New Mexico Case Raises Questions About Anti-SLAPP Law
A New Mexico jury recently decided a case that raises questions about the use of the New Mexico anti-SLAPP law.
In 2004 Linda Hull, a concerned Los Alamos parent, realized that a music teacher at her childrens’ school had been convicted as a child sex offender and was registered as such. She lobbied the school district to enact protections, including mandating that registered sex offenders be escorted on campus, and also sent emails and other communications to inform those in the community about Vives’ past. Hull alleges that Vives then engaged in several acts of harassment and retaliation, including approaching and berating Hull in a coffee shop, and twice approaching her teenage daughter.
In early 2008, Vives filed suit against Hull, alleging intentional interference with contractual relations, infliction of emotional distress, false light invasion of privacy and malicious abuse of process for alerting people to his sex-offender status.
Hull filed a counterclaim in April 2008, seeking damages for malicious abuse of process, assault, intentional infliction of emotional distress, and seeking an injunction.
At trial, Vives admitted he hadn’t disclosed to parents that he was a convicted sex offender when he moved to Los Alamos and began offering private music lessons in his home to teenagers. He also noted that being alone with children was a “sensitive trigger” of his “urges” to offend.
On September 25, 2009, the jury deliberated for five hours before handing down a verdict that awarded damages to neither party. Hull had asked for attorney’s fees, which she said at that time topped $100,000.
New Mexico does have an anti-SLAPP law, which protects statements made in connection with a public hearing or public meeting in a quasi-judicial proceeding before a body of any political subdivision of the state. It is unclear whether Hull’s lobbying of the school board would constitute such protected activity, and there are no appellate decisions about the New Mexico anti-SLAPP law, so there is little guidance as to what a court would consider to be an adjudicatory proceeding. It may well be that, in this case, New Mexico’s law would prove too narrow to offer protection for Hull or similar speech.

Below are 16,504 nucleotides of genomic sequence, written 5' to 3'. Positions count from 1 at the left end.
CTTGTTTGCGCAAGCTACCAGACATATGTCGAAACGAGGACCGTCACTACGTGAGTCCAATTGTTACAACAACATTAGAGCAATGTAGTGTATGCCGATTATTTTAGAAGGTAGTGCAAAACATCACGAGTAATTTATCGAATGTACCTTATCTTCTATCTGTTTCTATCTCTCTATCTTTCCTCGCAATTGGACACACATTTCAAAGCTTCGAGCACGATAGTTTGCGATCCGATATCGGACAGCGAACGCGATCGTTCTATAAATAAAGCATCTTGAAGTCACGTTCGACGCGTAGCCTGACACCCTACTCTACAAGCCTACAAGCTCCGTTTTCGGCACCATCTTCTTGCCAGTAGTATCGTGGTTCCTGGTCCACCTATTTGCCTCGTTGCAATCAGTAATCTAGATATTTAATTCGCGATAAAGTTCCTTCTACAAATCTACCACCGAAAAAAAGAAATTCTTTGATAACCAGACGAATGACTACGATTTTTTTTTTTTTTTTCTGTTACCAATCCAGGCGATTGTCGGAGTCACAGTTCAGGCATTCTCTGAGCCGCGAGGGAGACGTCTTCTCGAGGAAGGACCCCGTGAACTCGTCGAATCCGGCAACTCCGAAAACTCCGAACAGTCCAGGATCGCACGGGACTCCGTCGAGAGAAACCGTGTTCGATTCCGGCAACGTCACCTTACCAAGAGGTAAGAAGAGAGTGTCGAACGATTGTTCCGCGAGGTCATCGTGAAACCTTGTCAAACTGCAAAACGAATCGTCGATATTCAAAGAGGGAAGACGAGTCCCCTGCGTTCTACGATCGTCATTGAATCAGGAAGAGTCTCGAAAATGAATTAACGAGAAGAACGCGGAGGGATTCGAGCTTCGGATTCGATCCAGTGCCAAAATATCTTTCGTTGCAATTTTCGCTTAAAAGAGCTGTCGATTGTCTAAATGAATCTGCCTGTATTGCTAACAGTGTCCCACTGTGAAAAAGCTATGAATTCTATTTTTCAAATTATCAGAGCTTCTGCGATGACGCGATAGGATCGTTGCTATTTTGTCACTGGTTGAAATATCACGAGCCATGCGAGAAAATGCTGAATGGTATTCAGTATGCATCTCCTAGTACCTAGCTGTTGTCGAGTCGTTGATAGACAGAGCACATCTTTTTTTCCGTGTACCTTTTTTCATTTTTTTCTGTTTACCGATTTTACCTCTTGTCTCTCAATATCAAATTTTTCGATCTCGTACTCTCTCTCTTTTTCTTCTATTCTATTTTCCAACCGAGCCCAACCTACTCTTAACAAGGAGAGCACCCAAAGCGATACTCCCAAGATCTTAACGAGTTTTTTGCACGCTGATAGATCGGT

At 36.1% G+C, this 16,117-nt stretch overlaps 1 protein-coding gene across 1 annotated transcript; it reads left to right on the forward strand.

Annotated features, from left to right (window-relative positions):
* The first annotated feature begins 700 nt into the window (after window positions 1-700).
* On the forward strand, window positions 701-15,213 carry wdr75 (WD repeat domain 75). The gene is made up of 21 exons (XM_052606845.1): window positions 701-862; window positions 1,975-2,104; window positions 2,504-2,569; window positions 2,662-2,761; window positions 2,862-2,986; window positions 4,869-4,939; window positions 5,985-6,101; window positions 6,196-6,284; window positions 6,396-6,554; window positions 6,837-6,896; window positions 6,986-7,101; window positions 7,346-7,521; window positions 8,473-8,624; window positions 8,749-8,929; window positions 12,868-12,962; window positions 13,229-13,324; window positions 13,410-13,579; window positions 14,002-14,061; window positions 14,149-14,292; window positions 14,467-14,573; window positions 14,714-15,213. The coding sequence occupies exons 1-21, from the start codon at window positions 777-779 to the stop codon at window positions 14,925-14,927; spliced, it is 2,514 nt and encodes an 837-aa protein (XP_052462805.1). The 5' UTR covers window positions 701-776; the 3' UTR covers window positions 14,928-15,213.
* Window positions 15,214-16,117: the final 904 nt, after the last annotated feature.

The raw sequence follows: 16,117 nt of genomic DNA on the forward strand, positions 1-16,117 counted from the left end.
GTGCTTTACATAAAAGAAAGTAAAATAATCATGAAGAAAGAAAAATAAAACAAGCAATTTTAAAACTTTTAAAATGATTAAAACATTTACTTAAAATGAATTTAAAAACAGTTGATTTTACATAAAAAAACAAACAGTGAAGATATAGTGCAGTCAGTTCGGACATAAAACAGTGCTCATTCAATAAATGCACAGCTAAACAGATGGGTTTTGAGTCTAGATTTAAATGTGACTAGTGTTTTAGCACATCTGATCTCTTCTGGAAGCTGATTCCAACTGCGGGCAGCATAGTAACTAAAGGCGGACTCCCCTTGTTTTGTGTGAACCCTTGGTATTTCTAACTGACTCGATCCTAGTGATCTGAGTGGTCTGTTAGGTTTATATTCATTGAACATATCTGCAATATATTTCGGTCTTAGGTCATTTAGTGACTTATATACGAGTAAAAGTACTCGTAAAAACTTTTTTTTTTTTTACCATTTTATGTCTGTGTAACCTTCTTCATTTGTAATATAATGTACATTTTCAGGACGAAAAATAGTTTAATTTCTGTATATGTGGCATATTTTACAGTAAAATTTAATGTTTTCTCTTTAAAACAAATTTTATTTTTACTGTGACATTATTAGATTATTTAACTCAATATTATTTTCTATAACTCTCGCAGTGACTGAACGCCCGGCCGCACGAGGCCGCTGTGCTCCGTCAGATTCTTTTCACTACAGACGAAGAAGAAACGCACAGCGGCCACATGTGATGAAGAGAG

The Vives case provides an excellent example of a case in which the proposed Citizen Participation Act would offer protection for important speech. Under the law, Hull could bring a special motion to dismiss the claims against her, and make a showing that her speech was protected.Hull’s comments to a public body (the school board) about a registered sex offender would likely be considered petitioning activity and/or issue of public interest under the proposed legislation. Once a showing is made that the speech is protected, Vives would have to make a showing of minimum merit on each of his claims for each claim to proceed. If Vives failed to make this showing, the case would be dismissed, and Hull could recover the fees and costs incurred in defending against the lawsuit.
Of course, although the jury found that Vives did not succeed in showing that Hull had made any false statements with negligence as their falsity, and that Hull had not misused the criminal process, Vives’ claims may have had the minimum level of merit required to survive an anti-SLAPP special motion to dismiss. In that case, the lawsuit would proceed.
The proposed Citizen Participation Act offers procedural protections so that only merited suits arising from protected activity are able to proceed in court.